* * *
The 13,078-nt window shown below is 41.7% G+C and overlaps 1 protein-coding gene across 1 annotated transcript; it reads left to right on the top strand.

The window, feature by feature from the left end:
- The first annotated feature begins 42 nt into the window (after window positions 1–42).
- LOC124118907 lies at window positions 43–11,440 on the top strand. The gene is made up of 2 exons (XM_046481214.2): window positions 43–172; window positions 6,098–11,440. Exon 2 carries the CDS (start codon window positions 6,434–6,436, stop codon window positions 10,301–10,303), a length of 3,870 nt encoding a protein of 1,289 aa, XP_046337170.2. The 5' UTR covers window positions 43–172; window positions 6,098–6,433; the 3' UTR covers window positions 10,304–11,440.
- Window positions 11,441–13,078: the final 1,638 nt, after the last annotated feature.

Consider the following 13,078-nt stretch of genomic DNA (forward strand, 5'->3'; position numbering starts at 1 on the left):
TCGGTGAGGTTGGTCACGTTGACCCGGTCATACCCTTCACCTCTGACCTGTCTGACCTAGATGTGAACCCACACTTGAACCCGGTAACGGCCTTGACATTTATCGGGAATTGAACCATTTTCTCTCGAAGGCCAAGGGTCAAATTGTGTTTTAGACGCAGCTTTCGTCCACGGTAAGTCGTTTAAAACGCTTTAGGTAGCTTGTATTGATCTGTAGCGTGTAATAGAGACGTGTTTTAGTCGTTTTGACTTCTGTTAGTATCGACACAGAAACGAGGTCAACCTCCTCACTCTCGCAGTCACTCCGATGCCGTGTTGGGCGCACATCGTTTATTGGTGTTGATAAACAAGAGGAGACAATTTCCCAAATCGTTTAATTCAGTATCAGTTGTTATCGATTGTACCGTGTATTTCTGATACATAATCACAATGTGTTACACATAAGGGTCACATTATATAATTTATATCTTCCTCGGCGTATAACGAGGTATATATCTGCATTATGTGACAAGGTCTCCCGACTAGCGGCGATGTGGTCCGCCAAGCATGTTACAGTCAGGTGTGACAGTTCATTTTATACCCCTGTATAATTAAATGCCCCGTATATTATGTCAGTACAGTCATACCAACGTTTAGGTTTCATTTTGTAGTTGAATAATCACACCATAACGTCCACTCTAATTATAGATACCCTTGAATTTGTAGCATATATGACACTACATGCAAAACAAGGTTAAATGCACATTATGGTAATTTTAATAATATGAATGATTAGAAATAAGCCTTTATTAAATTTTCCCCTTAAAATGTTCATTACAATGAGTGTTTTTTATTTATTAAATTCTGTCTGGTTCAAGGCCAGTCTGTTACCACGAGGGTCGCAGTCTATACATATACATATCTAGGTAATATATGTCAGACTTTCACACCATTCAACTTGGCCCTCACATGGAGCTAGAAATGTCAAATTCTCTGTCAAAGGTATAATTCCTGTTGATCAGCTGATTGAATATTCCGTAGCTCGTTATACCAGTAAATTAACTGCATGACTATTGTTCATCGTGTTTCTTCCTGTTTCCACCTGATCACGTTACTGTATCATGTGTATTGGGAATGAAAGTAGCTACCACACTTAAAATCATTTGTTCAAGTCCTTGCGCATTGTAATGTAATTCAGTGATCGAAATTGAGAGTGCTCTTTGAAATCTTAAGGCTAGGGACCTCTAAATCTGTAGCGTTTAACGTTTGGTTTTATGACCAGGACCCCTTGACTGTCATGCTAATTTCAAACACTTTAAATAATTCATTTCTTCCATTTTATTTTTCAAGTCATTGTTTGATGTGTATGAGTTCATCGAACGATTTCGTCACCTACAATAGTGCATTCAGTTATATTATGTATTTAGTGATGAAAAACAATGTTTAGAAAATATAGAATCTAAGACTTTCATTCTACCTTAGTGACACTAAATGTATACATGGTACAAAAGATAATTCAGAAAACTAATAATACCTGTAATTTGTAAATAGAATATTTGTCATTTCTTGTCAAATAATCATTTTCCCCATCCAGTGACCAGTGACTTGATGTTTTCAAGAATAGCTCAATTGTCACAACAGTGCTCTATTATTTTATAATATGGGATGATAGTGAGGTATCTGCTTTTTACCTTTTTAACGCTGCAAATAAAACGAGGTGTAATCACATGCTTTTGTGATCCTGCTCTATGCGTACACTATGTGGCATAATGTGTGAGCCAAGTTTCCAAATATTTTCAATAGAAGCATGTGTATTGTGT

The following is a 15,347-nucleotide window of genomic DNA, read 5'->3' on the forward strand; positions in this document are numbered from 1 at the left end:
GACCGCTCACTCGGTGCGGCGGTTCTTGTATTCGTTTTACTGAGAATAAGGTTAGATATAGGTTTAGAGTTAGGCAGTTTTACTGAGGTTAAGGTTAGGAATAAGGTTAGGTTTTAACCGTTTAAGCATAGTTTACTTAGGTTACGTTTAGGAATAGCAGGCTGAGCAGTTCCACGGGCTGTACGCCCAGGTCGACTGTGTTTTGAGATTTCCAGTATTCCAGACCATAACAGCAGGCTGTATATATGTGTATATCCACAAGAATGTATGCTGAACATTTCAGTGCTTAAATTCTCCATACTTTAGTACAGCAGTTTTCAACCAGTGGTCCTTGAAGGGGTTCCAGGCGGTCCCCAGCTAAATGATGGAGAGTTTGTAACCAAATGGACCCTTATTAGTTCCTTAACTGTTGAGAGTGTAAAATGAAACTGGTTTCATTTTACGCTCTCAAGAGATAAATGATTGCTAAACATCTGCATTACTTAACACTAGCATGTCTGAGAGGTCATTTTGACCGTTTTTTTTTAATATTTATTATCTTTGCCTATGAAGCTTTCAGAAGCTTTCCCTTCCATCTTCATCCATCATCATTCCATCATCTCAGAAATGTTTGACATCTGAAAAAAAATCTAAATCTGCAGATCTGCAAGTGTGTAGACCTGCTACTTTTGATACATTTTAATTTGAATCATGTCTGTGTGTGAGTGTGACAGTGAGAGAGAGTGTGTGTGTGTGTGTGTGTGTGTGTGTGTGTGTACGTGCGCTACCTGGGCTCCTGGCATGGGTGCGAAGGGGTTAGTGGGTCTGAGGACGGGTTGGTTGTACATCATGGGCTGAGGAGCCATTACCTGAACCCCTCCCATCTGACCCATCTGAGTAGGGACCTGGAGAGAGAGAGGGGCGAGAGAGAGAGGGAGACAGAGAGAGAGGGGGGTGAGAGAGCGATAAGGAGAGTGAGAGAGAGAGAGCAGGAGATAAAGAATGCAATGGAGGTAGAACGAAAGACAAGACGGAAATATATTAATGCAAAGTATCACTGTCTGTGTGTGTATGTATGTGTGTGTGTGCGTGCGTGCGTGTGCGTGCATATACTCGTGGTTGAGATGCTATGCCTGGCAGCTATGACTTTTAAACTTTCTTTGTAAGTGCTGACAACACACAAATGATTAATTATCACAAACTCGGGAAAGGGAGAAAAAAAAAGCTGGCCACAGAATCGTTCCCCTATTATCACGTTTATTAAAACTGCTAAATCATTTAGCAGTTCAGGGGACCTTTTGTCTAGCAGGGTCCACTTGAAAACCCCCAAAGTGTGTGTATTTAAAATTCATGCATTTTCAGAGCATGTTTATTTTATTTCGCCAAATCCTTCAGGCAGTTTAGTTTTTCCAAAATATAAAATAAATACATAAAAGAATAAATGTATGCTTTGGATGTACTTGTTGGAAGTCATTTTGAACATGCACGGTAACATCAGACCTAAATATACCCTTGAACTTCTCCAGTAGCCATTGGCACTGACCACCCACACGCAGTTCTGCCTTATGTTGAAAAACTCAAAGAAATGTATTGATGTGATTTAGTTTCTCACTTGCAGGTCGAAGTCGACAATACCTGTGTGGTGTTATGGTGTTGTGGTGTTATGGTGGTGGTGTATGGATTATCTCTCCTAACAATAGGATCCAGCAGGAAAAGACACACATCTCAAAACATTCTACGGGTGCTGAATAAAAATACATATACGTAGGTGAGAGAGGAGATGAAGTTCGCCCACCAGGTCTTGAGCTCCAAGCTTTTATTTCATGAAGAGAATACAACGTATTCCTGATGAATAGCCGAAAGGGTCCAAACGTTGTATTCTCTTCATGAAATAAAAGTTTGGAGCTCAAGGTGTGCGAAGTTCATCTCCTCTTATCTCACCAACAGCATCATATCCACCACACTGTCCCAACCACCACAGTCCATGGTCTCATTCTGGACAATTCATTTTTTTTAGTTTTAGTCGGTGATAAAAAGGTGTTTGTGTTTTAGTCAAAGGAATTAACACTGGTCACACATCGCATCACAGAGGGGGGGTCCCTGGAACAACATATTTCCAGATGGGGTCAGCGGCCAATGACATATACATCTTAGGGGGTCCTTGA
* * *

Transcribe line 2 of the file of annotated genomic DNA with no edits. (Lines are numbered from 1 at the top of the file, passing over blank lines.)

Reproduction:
The window, feature by feature from the left end: